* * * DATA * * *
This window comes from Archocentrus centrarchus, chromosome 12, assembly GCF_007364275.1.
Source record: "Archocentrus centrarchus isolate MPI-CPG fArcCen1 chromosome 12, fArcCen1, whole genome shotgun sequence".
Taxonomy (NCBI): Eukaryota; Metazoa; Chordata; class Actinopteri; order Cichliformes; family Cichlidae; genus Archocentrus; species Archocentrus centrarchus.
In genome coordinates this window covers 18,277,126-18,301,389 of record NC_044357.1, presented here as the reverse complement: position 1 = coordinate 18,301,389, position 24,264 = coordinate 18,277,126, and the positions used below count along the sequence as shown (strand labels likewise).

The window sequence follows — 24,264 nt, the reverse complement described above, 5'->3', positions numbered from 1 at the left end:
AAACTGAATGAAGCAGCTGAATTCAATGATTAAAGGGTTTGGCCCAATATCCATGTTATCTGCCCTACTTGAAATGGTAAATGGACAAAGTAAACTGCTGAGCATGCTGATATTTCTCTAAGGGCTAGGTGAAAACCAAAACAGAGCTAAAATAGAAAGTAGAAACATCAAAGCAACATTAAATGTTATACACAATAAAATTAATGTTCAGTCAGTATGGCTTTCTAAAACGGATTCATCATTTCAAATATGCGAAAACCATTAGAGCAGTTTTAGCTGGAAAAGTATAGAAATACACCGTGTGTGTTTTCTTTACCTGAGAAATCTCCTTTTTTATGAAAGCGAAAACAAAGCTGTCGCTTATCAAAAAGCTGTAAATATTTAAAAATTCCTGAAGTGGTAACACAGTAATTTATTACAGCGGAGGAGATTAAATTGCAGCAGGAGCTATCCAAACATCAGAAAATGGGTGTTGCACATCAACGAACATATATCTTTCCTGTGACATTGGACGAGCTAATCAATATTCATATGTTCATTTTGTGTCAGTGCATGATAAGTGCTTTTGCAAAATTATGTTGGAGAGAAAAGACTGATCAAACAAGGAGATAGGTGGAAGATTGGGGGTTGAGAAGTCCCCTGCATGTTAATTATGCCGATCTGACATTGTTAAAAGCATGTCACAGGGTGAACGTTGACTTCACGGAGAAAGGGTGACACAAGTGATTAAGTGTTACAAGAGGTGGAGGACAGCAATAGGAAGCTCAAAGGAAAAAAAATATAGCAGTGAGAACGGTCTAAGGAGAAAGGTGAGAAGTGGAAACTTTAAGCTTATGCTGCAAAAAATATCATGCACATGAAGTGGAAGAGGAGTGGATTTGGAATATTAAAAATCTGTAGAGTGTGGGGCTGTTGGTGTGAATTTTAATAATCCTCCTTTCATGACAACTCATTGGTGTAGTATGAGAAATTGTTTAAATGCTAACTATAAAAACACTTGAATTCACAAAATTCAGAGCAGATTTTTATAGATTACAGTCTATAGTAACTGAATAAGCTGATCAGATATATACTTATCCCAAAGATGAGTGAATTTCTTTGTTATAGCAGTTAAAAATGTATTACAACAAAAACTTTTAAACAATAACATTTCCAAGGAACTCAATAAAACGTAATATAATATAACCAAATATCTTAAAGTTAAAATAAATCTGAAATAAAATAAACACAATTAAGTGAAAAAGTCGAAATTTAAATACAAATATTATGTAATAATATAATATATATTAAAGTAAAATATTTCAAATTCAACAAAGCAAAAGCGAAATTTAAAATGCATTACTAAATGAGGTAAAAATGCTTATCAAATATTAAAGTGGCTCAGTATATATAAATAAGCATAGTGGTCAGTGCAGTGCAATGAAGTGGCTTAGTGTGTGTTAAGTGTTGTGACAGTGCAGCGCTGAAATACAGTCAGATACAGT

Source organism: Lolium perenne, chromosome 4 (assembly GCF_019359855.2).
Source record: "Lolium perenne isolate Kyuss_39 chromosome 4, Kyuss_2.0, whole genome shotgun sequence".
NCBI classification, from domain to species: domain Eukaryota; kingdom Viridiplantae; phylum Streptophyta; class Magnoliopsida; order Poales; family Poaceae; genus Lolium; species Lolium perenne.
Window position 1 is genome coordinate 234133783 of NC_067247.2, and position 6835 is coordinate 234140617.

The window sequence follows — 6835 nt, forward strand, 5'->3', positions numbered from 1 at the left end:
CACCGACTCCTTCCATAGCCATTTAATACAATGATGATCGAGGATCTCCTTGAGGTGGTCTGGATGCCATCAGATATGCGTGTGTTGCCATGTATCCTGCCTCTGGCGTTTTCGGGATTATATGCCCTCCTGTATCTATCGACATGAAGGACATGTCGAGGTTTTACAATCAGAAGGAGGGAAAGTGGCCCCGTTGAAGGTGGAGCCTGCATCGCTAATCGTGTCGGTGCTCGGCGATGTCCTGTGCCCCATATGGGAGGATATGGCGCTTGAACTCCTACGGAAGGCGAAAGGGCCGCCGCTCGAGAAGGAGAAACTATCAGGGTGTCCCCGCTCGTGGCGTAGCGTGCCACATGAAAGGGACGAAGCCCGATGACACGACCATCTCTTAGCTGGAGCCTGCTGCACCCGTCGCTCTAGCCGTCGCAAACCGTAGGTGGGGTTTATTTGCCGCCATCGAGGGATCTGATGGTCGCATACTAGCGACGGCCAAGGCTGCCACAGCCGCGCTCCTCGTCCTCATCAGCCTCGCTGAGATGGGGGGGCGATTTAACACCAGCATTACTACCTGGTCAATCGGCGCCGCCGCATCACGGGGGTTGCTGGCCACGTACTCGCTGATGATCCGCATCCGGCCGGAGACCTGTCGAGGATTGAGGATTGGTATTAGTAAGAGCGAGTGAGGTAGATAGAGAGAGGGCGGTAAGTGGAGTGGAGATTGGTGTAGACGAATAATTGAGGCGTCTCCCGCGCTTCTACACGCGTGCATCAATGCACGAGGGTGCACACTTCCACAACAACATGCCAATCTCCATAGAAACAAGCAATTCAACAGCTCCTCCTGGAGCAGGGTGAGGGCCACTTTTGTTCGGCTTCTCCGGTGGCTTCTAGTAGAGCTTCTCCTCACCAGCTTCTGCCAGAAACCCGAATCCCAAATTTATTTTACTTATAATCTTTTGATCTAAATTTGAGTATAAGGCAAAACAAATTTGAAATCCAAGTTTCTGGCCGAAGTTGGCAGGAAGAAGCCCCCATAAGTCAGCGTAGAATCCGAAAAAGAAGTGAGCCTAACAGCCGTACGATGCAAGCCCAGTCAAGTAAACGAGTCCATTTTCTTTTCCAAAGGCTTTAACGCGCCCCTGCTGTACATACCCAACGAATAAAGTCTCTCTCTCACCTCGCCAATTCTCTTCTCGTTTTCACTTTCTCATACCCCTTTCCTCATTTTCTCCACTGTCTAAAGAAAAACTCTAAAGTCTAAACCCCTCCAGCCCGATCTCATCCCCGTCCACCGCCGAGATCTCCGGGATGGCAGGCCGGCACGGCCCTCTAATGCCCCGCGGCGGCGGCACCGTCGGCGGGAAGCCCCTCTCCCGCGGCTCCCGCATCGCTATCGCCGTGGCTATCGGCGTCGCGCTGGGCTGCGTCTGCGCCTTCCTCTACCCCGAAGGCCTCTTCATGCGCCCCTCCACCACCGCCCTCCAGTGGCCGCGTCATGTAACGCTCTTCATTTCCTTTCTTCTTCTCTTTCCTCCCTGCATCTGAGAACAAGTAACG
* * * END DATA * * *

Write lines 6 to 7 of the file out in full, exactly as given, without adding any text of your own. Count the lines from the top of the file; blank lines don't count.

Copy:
AAACTGAATGAAGCAGCTGAATTCAATGATTAAAGGGTTTGGCCCAATATCCATGTTATCTGCCCTACTTGAAATGGTAAATGGACAAAGTAAACTGCTGAGCATGCTGATATTTCTCTAAGGGCTAGGTGAAAACCAAAACAGAGCTAAAATAGAAAGTAGAAACATCAAAGCAACATTAAATGTTATACACAATAAAATTAATGTTCAGTCAGTATGGCTTTCTAAAACGGATTCATCATTTCAAATATGCGAAAACCATTAGAGCAGTTTTAGCTGGAAAAGTATAGAAATACACCGTGTGTGTTTTCTTTACCTGAGAAATCTCCTTTTTTATGAAAGCGAAAACAAAGCTGTCGCTTATCAAAAAGCTGTAAATATTTAAAAATTCCTGAAGTGGTAACACAGTAATTTATTACAGCGGAGGAGATTAAATTGCAGCAGGAGCTATCCAAACATCAGAAAATGGGTGTTGCACATCAACGAACATATATCTTTCCTGTGACATTGGACGAGCTAATCAATATTCATATGTTCATTTTGTGTCAGTGCATGATAAGTGCTTTTGCAAAATTATGTTGGAGAGAAAAGACTGATCAAACAAGGAGATAGGTGGAAGATTGGGGGTTGAGAAGTCCCCTGCATGTTAATTATGCCGATCTGACATTGTTAAAAGCATGTCACAGGGTGAACGTTGACTTCACGGAGAAAGGGTGACACAAGTGATTAAGTGTTACAAGAGGTGGAGGACAGCAATAGGAAGCTCAAAGGAAAAAAAATATAGCAGTGAGAACGGTCTAAGGAGAAAGGTGAGAAGTGGAAACTTTAAGCTTATGCTGCAAAAAATATCATGCACATGAAGTGGAAGAGGAGTGGATTTGGAATATTAAAAATCTGTAGAGTGTGGGGCTGTTGGTGTGAATTTTAATAATCCTCCTTTCATGACAACTCATTGGTGTAGTATGAGAAATTGTTTAAATGCTAACTATAAAAACACTTGAATTCACAAAATTCAGAGCAGATTTTTATAGATTACAGTCTATAGTAACTGAATAAGCTGATCAGATATATACTTATCCCAAAGATGAGTGAATTTCTTTGTTATAGCAGTTAAAAATGTATTACAACAAAAACTTTTAAACAATAACATTTCCAAGGAACTCAATAAAACGTAATATAATATAACCAAATATCTTAAAGTTAAAATAAATCTGAAATAAAATAAACACAATTAAGTGAAAAAGTCGAAATTTAAATACAAATATTATGTAATAATATAATATATATTAAAGTAAAATATTTCAAATTCAACAAAGCAAAAGCGAAATTTAAAATGCATTACTAAATGAGGTAAAAATGCTTATCAAATATTAAAGTGGCTCAGTATATATAAATAAGCATAGTGGTCAGTGCAGTGCAATGAAGTGGCTTAGTGTGTGTTAAGTGTTGTGACAGTGCAGCGCTGAAATACAGTCAGATACAGT

Source organism: Lolium perenne, chromosome 4 (assembly GCF_019359855.2).